• a program for providing cochlear implants to children and adults in Panama
  • a luxury leather eco-friendly company using salmon skin leather in the UK
  • a startup food company promoting healthy Filipino foods in the Phillipines

Learn more about the competition.

Put That Computer Down!

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In the same vein as guest blogger Emily Bass’s multi-tasking with presence post, I had one of my “aha” moments at the collision of work and life.

Yesterday, while I was supposed to be playing with my 2-year-old daughter (”two and a HALF”), I kept feeling a terrible compulsion to get online and plow through some emails and writing assignments. So I went with it, getting up from doing a puzzle with my daughter to fire up the computer just for a moment. The moment turned to minutes.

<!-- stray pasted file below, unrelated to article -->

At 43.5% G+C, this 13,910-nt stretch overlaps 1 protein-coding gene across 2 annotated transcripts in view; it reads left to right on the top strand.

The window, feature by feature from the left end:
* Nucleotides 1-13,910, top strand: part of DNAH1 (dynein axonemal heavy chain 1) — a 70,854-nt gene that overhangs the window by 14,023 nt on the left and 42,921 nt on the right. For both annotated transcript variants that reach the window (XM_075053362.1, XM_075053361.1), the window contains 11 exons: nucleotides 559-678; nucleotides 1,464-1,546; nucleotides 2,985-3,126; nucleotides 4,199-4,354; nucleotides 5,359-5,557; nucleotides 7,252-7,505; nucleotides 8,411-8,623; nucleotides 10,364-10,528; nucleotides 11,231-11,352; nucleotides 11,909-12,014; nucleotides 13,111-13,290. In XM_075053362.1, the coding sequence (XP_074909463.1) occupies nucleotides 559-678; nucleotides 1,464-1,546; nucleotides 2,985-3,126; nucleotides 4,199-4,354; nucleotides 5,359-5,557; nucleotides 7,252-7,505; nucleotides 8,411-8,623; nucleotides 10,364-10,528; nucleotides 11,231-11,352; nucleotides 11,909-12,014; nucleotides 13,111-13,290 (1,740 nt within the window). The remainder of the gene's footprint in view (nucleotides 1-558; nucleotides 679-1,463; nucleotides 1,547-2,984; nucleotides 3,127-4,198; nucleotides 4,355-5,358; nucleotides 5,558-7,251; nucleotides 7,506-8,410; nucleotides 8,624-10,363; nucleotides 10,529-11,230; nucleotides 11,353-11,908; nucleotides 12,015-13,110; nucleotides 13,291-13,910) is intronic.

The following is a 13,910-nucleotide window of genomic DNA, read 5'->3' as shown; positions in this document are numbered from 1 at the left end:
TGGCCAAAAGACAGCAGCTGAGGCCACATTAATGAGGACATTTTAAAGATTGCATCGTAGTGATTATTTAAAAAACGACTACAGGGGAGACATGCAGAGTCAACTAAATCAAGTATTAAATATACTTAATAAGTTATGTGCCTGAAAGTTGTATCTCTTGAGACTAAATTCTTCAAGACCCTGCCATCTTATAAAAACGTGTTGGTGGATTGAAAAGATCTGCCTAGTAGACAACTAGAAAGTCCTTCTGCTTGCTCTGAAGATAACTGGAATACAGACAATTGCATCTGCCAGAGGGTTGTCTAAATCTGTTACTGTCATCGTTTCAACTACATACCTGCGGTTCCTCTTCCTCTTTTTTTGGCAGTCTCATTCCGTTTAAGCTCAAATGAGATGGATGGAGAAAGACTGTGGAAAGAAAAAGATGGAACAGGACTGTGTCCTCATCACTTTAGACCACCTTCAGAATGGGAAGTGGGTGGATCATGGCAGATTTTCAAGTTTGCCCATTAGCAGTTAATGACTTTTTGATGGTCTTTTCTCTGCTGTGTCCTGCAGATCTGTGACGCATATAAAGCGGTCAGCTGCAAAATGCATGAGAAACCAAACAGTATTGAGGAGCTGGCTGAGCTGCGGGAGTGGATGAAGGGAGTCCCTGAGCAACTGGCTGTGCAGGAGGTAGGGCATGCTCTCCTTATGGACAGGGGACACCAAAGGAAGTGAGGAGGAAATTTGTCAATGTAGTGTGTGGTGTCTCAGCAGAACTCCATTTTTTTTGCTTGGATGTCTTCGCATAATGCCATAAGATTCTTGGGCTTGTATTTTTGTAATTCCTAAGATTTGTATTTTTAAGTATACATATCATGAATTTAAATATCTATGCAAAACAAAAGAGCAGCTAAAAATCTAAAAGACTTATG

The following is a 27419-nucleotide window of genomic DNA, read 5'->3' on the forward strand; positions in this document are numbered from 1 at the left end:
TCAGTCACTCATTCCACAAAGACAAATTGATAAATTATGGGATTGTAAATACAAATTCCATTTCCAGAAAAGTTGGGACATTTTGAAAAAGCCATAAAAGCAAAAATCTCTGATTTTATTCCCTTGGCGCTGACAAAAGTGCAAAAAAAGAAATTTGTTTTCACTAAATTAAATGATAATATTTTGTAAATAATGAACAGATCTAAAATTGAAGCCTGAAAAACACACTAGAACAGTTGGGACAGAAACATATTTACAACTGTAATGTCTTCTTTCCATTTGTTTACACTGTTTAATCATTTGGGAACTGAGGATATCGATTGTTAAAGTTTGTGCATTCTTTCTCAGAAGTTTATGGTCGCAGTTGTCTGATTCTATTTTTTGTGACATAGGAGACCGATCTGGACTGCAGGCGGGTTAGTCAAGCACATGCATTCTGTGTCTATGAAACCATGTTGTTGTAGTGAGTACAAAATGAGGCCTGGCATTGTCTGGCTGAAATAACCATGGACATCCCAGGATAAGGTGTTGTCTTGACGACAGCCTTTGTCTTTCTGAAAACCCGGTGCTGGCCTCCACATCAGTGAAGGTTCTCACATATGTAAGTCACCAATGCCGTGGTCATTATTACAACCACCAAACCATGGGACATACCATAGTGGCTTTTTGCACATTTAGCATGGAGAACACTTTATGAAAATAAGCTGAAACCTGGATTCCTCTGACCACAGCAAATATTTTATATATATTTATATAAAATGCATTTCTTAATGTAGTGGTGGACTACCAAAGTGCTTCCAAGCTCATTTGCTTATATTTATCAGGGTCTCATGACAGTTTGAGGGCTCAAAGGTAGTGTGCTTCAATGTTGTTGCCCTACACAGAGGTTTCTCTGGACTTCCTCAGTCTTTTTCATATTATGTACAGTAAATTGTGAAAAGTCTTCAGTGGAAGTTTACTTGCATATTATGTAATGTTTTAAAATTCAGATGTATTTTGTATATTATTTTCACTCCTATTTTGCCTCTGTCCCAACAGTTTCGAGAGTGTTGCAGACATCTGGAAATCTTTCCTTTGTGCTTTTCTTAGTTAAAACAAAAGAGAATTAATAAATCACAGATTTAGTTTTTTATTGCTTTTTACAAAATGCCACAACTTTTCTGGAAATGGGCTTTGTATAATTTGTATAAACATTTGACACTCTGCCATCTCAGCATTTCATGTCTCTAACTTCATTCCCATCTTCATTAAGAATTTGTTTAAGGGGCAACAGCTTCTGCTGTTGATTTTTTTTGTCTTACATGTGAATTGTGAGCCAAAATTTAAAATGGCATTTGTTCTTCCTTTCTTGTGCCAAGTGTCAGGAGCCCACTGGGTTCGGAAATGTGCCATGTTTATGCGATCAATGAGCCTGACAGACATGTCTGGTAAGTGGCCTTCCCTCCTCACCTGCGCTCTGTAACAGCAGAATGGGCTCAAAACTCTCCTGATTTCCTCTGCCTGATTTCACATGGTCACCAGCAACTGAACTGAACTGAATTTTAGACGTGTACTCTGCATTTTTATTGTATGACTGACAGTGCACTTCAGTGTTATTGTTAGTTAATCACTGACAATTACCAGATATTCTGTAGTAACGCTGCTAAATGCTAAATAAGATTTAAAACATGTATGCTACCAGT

“Mommy, come here. Do a puzzle with me,” she called from the living room.

“One minute, honey, I’ll be right there,” I said, typing away.

Minutes passed.
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Guest Post: Multitasking with Presence

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Our guest blogger today is Emily Bass. Emily Bass lives between Anchorage and McCarthy, Alaska with her husband and son and her dog Lucy. After 20 years as a professional skier and 10 years as Founding Director of a nonprofit supporting people with disabilities to ski, Emily has taken up working from home as a freelance grant writing and providing support for small non profits in her community.